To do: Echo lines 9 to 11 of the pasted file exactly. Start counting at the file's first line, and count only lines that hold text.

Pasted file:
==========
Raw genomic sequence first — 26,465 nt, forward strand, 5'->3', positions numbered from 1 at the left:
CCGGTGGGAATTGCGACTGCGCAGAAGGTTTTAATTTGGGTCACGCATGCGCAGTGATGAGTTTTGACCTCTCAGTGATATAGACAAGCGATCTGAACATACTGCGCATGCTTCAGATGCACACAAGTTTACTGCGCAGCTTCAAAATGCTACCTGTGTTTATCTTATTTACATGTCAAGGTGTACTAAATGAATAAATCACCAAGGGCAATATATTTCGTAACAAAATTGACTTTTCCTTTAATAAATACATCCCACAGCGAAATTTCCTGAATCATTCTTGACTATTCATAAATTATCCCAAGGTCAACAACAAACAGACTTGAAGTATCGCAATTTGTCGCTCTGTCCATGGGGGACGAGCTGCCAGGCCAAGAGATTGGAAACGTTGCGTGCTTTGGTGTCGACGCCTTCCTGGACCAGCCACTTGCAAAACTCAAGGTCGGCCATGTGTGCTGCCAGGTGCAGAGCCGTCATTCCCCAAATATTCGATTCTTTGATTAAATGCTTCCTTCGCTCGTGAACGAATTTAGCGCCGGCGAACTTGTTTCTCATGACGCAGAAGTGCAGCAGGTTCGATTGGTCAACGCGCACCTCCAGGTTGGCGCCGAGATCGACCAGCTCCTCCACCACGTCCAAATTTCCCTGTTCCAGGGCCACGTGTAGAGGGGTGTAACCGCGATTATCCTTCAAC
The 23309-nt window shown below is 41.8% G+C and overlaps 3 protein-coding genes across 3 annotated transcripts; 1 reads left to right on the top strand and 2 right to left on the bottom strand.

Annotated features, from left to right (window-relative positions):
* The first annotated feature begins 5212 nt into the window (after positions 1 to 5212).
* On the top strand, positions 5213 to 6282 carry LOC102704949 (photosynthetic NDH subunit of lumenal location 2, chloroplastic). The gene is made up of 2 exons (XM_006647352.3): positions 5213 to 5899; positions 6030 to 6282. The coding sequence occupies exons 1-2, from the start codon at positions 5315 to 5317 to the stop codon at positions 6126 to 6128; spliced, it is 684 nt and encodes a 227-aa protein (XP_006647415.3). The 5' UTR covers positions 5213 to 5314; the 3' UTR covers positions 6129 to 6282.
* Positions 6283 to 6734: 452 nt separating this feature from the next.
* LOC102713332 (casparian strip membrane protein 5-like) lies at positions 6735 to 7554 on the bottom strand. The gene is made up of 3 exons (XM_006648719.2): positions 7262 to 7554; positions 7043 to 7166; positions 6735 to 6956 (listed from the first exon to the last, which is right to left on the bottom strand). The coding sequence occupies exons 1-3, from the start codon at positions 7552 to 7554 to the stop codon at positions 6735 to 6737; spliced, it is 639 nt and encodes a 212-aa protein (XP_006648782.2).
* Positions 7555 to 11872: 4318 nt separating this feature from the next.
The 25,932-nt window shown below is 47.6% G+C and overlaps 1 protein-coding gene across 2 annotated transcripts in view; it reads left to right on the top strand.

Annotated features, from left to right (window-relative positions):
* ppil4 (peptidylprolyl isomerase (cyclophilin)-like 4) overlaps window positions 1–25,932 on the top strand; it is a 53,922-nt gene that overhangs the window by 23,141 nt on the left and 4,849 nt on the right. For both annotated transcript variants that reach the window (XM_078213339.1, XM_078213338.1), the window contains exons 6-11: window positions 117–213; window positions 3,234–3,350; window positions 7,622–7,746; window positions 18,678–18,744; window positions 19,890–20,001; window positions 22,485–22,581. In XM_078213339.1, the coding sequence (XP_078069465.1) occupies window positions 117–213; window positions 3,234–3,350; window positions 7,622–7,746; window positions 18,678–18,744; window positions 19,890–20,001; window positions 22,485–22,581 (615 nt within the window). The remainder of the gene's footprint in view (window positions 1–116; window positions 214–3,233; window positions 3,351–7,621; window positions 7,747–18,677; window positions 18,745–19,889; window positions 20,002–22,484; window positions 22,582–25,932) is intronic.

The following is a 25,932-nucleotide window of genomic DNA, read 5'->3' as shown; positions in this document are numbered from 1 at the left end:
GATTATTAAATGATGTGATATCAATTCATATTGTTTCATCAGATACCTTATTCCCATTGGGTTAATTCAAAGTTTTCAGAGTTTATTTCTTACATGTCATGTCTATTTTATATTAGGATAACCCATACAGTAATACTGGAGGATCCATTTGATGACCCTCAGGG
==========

* Positions 7555 to 11872: 4318 nt separating this feature from the next.
The 25,932-nt window shown below is 47.6% G+C and overlaps 1 protein-coding gene across 2 annotated transcripts in view; it reads left to right on the top strand.

Annotated features, from left to right (window-relative positions):